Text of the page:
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Vines v. Illinois Municipal League


March 18, 2010


The opinion of the court was delivered by: Charles P. Kocoras, District Judge


This matter comes before the court on the motion of Defendants Illinois Municipal League ("IML") and Illinois Municipal League Risk Management Association ("IMLRMA") (collectively referred to as "Defendants") to transfer this case to the United States District Court for the Central District of Illinois. For the reasons set forth below, the motion is denied.


When this suit was filed in November 2009, Plaintiff Michael Vines was a 62-year-old man living in New Lenox, Illinois, a municipality within the Northern District of Illinois. Vines operated a company called The VMC Group ("VMC") and in the course of his work came to know Larry Frang, the executive director of IMLRMA.

Defendants are lobbyist organizations headquartered in Illinois's capital, Springfield, which is located in the Central District of Illinois. Through Frang, Defendants retained VMC as an independent contractor to audit their litigation costs and to assess the legal competency of outside law firms Defendants used to assist with litigation.*fn1

According to the complaint, Frang did not want Vines' involvement to be restricted to performing the audit and the assessment. Instead, Frang proposed that once the audit was finished Vines would be hired in March 2009 as a full-time employee for a 6-year period, in the position of Manager of Litigation and Claims for Defendants. In this position, Vines would report not to Frang but to a woman named Ann Masters. In January 2009, Vines traveled to Springfield to meet with Frang and Masters. Vines alleges that, at that meeting, Masters expressed a desire to hire someone for the position who was approximately 30 years old and who would stay with Defendants for a period of 15-20 years.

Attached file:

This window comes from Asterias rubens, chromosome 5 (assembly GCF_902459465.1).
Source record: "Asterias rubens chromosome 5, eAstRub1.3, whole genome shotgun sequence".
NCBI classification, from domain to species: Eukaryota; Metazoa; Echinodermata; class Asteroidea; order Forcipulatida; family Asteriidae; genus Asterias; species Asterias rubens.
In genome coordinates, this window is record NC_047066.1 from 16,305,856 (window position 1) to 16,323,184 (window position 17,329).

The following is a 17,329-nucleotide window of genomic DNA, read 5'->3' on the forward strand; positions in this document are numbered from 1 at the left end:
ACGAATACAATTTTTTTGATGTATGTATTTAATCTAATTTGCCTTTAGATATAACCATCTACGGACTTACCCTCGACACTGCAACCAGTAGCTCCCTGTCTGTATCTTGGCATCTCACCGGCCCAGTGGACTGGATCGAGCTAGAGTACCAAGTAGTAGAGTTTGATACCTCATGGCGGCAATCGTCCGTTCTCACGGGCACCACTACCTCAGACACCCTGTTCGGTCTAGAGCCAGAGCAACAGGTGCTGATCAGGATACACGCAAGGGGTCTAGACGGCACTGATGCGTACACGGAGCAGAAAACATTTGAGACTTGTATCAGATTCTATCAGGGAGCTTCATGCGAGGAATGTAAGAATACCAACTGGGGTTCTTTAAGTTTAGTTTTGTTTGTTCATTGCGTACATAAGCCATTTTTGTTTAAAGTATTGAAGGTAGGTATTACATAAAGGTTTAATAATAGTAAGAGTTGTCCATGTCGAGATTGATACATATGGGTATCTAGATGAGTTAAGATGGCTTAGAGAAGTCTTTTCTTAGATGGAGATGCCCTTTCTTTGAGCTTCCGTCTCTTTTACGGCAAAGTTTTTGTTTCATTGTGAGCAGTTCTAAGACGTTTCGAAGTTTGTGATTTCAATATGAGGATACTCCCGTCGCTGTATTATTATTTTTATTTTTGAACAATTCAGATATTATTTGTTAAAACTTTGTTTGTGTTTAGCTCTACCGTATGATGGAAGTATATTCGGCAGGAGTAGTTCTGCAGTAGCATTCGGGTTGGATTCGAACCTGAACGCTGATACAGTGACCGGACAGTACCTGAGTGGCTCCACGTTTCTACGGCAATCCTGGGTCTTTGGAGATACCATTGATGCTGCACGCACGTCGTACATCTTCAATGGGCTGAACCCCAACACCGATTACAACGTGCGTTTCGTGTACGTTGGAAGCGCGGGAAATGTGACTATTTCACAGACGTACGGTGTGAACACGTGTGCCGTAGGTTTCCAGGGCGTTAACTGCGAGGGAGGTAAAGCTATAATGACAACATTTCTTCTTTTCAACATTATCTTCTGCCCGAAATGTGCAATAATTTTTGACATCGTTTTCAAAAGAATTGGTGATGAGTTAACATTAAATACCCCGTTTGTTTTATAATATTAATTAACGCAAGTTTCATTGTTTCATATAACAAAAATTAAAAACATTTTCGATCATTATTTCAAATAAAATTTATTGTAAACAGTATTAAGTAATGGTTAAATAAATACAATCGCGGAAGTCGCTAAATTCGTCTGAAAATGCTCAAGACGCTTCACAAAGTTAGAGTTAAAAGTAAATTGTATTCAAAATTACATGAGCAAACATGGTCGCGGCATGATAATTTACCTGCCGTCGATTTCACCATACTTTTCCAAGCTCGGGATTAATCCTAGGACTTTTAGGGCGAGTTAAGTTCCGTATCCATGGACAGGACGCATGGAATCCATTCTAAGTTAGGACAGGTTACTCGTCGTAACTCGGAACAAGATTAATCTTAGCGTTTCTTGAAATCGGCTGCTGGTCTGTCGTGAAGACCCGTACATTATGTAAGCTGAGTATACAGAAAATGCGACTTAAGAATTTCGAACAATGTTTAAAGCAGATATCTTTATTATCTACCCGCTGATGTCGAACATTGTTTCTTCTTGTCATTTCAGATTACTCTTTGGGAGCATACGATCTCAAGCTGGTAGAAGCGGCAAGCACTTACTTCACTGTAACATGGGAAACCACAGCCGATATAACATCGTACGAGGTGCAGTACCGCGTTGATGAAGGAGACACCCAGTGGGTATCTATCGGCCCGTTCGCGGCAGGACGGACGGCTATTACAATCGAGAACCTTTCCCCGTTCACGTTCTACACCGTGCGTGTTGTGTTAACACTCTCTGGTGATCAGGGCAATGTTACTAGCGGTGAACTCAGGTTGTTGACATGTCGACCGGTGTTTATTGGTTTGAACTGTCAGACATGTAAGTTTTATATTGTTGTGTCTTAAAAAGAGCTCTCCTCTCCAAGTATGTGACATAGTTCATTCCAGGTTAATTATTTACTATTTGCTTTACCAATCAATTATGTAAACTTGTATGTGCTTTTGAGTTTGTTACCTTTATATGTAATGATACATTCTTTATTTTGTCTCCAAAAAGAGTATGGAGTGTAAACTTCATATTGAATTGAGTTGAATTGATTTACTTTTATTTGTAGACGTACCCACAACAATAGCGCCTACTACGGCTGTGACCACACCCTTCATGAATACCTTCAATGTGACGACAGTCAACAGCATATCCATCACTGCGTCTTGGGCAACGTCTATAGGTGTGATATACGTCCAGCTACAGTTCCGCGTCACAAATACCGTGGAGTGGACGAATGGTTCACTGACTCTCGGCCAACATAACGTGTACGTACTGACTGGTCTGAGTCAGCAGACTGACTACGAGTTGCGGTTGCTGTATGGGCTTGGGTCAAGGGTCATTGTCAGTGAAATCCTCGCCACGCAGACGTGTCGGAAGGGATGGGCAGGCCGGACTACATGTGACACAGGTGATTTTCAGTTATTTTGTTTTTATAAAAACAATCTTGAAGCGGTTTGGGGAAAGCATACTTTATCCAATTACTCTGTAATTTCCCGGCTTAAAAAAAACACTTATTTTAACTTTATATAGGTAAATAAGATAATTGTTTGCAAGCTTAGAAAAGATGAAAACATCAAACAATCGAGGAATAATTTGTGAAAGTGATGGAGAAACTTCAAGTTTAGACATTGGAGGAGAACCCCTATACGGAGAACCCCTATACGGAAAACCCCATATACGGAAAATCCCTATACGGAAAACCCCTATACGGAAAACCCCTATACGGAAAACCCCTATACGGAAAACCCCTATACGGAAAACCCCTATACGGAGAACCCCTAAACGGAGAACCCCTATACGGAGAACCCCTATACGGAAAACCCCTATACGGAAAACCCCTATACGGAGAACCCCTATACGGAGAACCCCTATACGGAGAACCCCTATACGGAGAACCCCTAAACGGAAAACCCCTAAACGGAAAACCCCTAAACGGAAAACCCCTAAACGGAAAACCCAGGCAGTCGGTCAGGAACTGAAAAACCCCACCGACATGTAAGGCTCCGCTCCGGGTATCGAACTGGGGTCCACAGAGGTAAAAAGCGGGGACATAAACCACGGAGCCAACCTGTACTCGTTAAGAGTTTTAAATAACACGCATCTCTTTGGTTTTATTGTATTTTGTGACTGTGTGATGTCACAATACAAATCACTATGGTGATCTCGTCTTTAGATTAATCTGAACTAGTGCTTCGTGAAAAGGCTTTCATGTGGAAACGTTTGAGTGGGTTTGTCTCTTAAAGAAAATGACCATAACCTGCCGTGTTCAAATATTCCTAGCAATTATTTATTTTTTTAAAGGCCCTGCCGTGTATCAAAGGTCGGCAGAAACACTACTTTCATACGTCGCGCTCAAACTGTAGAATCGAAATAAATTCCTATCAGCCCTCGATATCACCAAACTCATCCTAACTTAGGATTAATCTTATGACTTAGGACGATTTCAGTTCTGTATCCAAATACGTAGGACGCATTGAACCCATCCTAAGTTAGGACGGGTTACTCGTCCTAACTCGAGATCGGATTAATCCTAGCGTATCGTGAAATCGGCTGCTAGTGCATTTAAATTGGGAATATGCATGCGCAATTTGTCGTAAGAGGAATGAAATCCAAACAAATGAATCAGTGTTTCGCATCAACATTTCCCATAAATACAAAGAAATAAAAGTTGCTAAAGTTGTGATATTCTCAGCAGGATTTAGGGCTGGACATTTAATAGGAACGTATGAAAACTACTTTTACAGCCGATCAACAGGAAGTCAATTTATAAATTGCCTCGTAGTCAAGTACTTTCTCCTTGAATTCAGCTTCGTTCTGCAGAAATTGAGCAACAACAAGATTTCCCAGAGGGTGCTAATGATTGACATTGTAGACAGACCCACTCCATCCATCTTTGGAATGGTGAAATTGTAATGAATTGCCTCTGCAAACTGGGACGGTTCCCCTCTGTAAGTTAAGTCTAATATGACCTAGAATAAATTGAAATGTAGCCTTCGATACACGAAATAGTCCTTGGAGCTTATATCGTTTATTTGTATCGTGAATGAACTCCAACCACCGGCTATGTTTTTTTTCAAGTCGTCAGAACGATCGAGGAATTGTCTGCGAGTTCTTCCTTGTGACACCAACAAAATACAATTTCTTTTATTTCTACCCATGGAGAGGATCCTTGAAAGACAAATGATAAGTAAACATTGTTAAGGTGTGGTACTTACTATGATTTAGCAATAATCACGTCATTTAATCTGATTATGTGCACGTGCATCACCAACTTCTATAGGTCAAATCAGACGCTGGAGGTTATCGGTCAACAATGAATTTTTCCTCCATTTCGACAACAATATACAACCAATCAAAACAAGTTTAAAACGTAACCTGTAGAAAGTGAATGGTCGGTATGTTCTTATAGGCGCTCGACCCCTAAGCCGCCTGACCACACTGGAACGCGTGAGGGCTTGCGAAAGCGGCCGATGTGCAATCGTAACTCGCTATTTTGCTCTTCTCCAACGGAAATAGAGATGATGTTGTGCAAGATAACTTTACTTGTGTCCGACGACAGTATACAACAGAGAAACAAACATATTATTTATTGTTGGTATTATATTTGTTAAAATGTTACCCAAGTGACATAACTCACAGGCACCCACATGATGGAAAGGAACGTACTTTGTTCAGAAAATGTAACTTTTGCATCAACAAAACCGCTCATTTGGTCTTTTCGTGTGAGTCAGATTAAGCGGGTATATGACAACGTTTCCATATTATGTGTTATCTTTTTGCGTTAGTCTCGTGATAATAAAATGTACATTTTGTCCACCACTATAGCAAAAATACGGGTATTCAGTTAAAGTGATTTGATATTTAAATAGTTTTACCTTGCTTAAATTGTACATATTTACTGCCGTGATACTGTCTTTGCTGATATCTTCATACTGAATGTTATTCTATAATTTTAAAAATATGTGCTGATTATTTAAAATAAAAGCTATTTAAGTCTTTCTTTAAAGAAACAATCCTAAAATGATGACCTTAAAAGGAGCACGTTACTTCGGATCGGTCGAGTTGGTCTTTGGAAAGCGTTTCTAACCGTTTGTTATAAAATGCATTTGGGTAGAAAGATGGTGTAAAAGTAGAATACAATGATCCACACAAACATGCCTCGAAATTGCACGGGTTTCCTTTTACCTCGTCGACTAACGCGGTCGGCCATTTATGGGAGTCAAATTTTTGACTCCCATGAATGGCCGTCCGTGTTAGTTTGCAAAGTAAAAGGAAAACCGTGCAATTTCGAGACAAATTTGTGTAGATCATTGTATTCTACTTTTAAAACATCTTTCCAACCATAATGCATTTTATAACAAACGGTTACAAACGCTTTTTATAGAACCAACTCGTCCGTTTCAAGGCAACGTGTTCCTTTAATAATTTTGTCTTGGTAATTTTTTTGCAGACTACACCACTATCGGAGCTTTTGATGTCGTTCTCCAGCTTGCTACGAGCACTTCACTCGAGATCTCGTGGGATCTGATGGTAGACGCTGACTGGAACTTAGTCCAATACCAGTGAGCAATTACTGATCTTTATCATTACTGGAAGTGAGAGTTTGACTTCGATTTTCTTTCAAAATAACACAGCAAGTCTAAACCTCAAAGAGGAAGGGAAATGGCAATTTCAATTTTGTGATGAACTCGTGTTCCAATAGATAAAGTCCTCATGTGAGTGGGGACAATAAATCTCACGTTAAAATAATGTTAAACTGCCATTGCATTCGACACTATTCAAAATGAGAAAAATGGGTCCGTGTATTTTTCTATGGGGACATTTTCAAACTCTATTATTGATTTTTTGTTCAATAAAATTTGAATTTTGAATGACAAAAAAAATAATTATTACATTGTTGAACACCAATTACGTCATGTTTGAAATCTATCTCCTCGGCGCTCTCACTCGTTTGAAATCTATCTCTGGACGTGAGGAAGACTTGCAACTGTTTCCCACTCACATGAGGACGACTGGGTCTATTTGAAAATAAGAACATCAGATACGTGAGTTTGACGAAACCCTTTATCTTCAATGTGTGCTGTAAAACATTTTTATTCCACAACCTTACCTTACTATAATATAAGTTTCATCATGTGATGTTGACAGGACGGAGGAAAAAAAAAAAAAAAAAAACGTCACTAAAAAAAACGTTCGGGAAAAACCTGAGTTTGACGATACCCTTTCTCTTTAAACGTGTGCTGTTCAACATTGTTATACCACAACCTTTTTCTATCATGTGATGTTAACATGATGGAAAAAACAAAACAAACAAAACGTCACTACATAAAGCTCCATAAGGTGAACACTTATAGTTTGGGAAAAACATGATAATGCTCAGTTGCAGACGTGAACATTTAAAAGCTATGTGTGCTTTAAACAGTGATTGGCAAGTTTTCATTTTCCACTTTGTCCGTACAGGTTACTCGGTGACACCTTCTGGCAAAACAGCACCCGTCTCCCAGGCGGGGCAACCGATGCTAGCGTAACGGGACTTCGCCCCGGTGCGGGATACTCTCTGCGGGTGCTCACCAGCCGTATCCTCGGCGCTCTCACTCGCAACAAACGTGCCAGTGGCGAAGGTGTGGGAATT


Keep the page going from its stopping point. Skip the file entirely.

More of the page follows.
After this meeting, Vines expressed reservations to Frang about whether he would be hired in light of Masters' comments. According to Vines, Frang assured him that the job was his. In anticipation of the move that would accompany the job, Vines began to wind down VMC, and his wife began looking for a new home for them in Springfield. Vines traveled to Springfield again in February to meet with Frang and Roger Heubner, who serves as general counsel to Defendants. Vines reports that, at this meeting, Frang stated that Masters was continuing to resist Vines' employment, and Heubner postulated that Masters' reticence stemmed from a dislike for men. Approximately 3 weeks later, Frang called Vines, ostensibly at his home in New Lenox, to tell him that he was retracting the offer of employment. Vines informed Frang of his activities in winding down his business in anticipation of moving to Springfield, which, according to Vines, prompted Frang to call him back later that day and indicate that he intended to continue the hiring process with Vines despite Masters' misgivings.

In early March, Vines again traveled to Springfield for a meeting with Frang and Masters, in which Masters reiterated her desire to hire a younger candidate. About a week after this meeting, Vines, presumably from his home in New Lenox, emailed Frang regarding a start date. Frang replied that he would respond to Vines' request in short order. A week later, Frang telephoned Vines and informed him that he would not be hired to the full-time position. According to Frang's affidavit filed in support of the motion, a man named Jason Nieman was ultimately hired as the Manager of Litigation and Claims.